Why accident reports can come back to haunt you.

Herbst v. L.B.O. Holding, Inc., 2011 DNH 72; 783 F. Supp. 2d 262; 2011 U.S. Dist. LEXIS 46977; 85 Fed. R. Evid. Serv. (Callaghan) 285

Accident reports can be admitted, if the accident is substantially similar, which proves to the jury that you don’t mind injuring people.

In this case, the plaintiff as an adult, was using a ski area alpine slide when his sled left the track causing him injury. He sued for his injuries. The ski area,

English: The Alpine Slide on Jackson Hill.

Image via Wikipedia

Attitash Bear Peak Resort, in Bartlett, New Hampshire had filed a motion in limine with the court which gave rise to this decision.

A motion in limine is a motion where one party asks the court to exclude testimony or statements being proffered by the other party. Here the Ski area was attempting to have prior reports from accidents on the alpine slide kept out of the trial. The ski area and the plaintiff were also attempting to restrict or prohibit other testimony and exhibits also.

One of the first issues was the background and history of the plaintiff. The plaintiff was trying to prevent the defendant from brining in the issue that the plaintiff had been convicted of mail fraud. An issue like this is based on whether the felony conviction is a conviction for dishonesty or fraud. Here it was a felony conviction for dishonesty. A felony normally cannot be brought in, absent special circumstances if the conviction is greater than ten (10) years old. Although the plaintiff’s conviction was greater than ten years old, because of the type of conviction, the judge thought it was relevant and allowed the conviction to be used at trial.

The next issue was the amount of medical bills incurred by the plaintiff. The plaintiffs’ medical bills were paid by Medicaid. As such, those bills when paid were discounted substantially. The plaintiff wanted to claim the medical bills were the amount prior to the Medicaid discount. Here the judge found that the full value of the medical bills was to be admitted not the discounted amount paid by Medicaid.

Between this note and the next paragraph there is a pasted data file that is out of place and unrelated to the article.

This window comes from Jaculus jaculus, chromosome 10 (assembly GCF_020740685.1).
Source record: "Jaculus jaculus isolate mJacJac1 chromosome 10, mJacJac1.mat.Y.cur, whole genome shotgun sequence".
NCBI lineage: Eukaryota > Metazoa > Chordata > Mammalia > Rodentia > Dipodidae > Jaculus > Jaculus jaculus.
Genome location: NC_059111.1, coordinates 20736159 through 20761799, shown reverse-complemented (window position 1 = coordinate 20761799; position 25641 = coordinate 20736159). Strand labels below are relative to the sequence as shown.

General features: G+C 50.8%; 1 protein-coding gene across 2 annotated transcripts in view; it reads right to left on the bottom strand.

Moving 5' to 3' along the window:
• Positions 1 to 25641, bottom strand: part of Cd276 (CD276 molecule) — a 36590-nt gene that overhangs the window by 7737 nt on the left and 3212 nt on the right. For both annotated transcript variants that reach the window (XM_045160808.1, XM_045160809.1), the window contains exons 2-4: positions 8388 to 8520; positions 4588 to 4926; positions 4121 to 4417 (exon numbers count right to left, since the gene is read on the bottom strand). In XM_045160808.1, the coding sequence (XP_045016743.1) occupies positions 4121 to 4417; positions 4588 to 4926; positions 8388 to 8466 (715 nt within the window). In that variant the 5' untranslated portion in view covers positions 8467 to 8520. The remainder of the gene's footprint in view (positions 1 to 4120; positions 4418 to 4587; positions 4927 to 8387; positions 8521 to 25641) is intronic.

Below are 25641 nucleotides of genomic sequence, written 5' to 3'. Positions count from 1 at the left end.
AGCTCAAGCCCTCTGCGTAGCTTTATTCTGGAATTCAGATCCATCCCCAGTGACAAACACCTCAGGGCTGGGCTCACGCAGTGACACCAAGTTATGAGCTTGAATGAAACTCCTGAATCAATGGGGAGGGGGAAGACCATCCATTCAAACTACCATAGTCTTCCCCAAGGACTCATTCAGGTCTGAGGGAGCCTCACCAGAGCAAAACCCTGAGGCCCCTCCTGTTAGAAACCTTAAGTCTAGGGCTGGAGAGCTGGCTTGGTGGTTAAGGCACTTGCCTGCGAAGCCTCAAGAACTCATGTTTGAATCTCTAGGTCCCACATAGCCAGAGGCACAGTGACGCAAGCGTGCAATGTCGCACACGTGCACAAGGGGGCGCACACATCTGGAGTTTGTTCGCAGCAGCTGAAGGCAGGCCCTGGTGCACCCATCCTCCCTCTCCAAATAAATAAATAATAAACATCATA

The value of the medical bills is always an important point. The jury usually bases its damages as a function of the medical bills.

The defendant wanted to exclude expert testimony of the plaintiff’s expert witness about warning signs or the inadequacy thereof. The plaintiff’s expert had only mentioned the signs in one sentence of his report and included photographs of the signs in his report. An expert witness report must contain a complete statement of the opinions he or she will express and the basis or the reasons for those opinions. The defense argued the one sentence was not enough to be a complete statement of the opinion. However, the court found it to be enough and will allow the testimony of the expert about the inadequacy of the signage into the trial.

The final argument was the plaintiff wanted to admit into evidence the accident reports of the 22 similar prior accidents. Six of the reports came from the New Hampshire Department of Safety, and 15 were from Attitash itself. One of the reports was based on an observation of the plaintiff’s expert witness when he was at the site investigating the scene.

So?

For an accident report to be admitted into trial the report must be substantially similar to the accident at issue.

Evidence of prior accidents is admissible . . . only if the proponent of the evidence shows that the accidents occurred under circumstances substantially similar to those at issue in the case at bar

The court found that four of the reports would be admitted of the six filed with the state and the 15 kept by the defendant. Those six were substantially similar to the accident that injured the plaintiff. Here, that similarity was the sled leaving the track on a curve.

The court found the following four reports significant and similar.

·         the accident on July 12, 2005 (where the rider “came through [the] dip, came to next set of banks, came out of track”);

·         the accident on July 23, 2005 (where the “sled came off track” near a bank);

·         the accident on August 3, 2005 (where the rider “hit the curve, jumped the track”); and

·         the accident on July 16, 2006 (where the rider “came from a right turn into a left turn and his cart flew off”).

The court also agreed to allow the report of the plaintiff’s expert witness of the accident he observed.

The issue then becomes what does this prove?

I believe it proves that it proves to the jury that the defendant has a dangerous track. The jury will see four reports from injuries substantially similar to the one the plaintiff is complaining about. How else could you look at these reports, except as proof that the track was dangerous AND that the defendant had done nothing to correct the problems or make the track safe.